October issue of Adoptive Families

I have a very short article on the October print issue of Adoptive Families Magazine about taking my daughter back to the hospital where she was born for a tour. I was fortunate to interview the always stellar Micky Duxbury, a family counselor and author of Making Room in Our Hearts, a book which is a must-have for anyone living or wondering about open adoption.

Visiting the hospital with my daughter was an important part of helping her take ownership of her birth and adoption story. It gave her confidence in understanding and making sense of her beginnings in a very profound way and helped uncover some concerns that she needed us to address. I hope you’ll check out the story and see what you think.

Comments 4

  1. I read it yesterday and really enjoyed it. It was nice to see how the hospital rep really worked hard to show Madison everything she needed to see. If we ever get to visit with my little man’s birthfamily I will try and see if I can arrange a tour like this.

  2. I enjoyed your article in the October issue of AF. I think my daughter and I are there now…we drive by “her” hosptial every day now that she is in a new school. We will be taking a tour of our own very soon! My question is, however, a little different. My daughter’s birth mother also kept a son, two years after Olivia was born. I am having great difficulty explaining to my daughter why her birth mother placed HER and didn’t place this new baby; why she “gave away” one and chose to keep another, as my daughter says. We do have an open adoption and Olivia does see her 2 half sisters, birth grandparents and birth mother all year long. Her half brother has since passed away from SIDS but the questions from Olivia still remain.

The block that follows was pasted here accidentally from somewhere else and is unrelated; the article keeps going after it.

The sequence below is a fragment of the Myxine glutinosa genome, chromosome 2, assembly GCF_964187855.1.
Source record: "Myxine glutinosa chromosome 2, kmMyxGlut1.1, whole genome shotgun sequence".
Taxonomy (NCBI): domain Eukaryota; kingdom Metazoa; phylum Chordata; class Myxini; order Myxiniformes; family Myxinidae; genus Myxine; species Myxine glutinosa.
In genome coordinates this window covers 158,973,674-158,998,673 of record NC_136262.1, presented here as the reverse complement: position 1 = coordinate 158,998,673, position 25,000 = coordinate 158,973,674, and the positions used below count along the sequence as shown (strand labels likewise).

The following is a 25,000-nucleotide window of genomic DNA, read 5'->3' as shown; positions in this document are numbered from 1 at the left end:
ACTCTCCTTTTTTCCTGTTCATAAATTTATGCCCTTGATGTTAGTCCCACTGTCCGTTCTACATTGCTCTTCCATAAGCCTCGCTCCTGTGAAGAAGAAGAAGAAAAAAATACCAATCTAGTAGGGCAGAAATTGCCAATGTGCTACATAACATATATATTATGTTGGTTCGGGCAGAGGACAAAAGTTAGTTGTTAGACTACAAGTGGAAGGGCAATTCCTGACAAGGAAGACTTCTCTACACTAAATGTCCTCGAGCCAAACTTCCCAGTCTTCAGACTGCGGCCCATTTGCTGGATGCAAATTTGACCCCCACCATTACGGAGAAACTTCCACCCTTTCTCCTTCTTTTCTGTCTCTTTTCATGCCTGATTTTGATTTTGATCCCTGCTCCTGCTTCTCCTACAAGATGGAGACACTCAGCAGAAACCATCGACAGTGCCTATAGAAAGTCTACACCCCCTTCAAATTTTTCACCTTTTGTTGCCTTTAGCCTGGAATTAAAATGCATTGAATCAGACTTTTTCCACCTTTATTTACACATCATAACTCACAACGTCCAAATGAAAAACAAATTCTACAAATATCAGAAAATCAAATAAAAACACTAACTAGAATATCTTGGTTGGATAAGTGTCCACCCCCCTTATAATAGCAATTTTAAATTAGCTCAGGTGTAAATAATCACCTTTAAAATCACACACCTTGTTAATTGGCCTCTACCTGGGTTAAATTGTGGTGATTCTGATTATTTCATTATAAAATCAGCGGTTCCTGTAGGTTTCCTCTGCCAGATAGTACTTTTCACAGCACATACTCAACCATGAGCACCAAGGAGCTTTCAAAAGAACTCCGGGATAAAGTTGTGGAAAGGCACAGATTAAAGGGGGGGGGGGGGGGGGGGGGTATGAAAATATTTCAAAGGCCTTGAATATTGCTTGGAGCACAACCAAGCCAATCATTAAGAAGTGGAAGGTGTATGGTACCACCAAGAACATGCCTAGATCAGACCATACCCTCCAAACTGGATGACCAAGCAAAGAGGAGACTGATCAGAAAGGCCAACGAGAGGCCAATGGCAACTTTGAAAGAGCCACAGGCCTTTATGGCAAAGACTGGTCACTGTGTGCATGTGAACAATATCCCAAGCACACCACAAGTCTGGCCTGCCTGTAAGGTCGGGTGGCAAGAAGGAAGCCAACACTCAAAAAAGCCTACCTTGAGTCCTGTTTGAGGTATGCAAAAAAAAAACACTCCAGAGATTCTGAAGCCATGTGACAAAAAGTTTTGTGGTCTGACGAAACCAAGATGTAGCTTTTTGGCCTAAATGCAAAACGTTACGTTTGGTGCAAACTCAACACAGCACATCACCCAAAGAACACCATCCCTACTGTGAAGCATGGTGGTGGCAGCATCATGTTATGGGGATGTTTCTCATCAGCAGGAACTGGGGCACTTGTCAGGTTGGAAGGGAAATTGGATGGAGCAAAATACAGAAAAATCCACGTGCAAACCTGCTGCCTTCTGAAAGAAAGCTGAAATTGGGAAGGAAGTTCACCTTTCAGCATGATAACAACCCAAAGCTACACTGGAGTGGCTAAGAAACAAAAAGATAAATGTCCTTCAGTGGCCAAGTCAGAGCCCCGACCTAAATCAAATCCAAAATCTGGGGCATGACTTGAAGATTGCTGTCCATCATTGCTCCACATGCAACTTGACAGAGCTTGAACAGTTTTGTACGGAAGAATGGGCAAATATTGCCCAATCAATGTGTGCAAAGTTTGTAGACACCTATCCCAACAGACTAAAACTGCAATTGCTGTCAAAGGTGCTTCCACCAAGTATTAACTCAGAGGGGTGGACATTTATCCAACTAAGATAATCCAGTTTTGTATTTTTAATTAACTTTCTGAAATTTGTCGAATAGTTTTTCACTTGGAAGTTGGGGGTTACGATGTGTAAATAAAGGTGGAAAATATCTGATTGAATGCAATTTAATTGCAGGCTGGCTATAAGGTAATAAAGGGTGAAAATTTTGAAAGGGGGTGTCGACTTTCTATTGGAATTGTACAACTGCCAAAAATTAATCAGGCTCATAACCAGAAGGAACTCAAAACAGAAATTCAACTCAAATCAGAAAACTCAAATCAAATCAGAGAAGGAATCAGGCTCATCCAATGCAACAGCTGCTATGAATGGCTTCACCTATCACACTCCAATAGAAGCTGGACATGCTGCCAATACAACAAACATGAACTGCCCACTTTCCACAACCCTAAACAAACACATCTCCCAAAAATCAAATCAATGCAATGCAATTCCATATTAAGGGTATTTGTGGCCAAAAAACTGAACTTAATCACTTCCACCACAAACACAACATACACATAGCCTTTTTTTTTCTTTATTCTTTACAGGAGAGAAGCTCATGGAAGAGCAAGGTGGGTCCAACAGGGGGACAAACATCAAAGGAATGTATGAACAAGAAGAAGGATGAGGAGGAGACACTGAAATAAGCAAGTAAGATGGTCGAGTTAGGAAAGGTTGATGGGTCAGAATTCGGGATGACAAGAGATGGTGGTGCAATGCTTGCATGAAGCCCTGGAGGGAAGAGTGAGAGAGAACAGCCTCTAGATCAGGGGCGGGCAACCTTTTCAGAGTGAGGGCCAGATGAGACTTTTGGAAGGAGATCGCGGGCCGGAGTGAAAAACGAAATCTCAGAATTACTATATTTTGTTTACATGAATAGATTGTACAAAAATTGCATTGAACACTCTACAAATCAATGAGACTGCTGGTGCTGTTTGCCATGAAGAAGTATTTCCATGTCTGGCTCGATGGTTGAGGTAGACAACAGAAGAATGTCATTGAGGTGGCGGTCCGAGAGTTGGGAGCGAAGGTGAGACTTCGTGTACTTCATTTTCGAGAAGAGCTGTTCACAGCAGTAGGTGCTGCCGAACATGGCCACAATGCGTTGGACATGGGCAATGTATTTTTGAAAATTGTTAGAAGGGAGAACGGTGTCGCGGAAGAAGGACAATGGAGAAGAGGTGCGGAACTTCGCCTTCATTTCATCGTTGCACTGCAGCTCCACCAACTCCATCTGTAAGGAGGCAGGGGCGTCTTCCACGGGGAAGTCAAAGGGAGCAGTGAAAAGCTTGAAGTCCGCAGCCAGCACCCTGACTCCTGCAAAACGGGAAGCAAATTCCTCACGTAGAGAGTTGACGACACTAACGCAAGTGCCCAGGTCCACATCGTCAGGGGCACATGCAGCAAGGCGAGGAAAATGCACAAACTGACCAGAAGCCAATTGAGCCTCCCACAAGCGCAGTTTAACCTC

3. Hi Jill — I’m sorry that your daughter’s birth mom lost her son. What a difficult and complicated situation.

    My daughter definitely still struggles to understand why she was not kept when her brother was and she uses the exact same language your daughter does. We have talked at length about the changes in her birth mom’s circumstances and she understands that intellectually but emotionally this will always be a hard thing to comprehend. I believe that making this make sense to her is not my job but being there in love and sympathy as she works to make sense of it herself is. I know that we as parents want to shield our children from pain but sometimes pain is inevitable and all we can do is comfort them and shore them up to deal with it.

    I have noticed though that the more room I give my daughter to feel sad or angry about her adoption, the stronger her confidence grows and the more resilient she becomes. Have faith that even though you can’t protect her from this that you can give her the loving support she needs to blossom.

  4. Hi Dawn,
    Just wanted to thank you for writing about your hospital visit. My 4-year-old son is fascinated by the photos we have of him in the hospital nursery before he came home with us. I don’t think it would ever have occurred to me to arrange a hospital tour until reading your article. I just contacted our hospital social worker and am so excited by the possibility of this visit!
    Sharon

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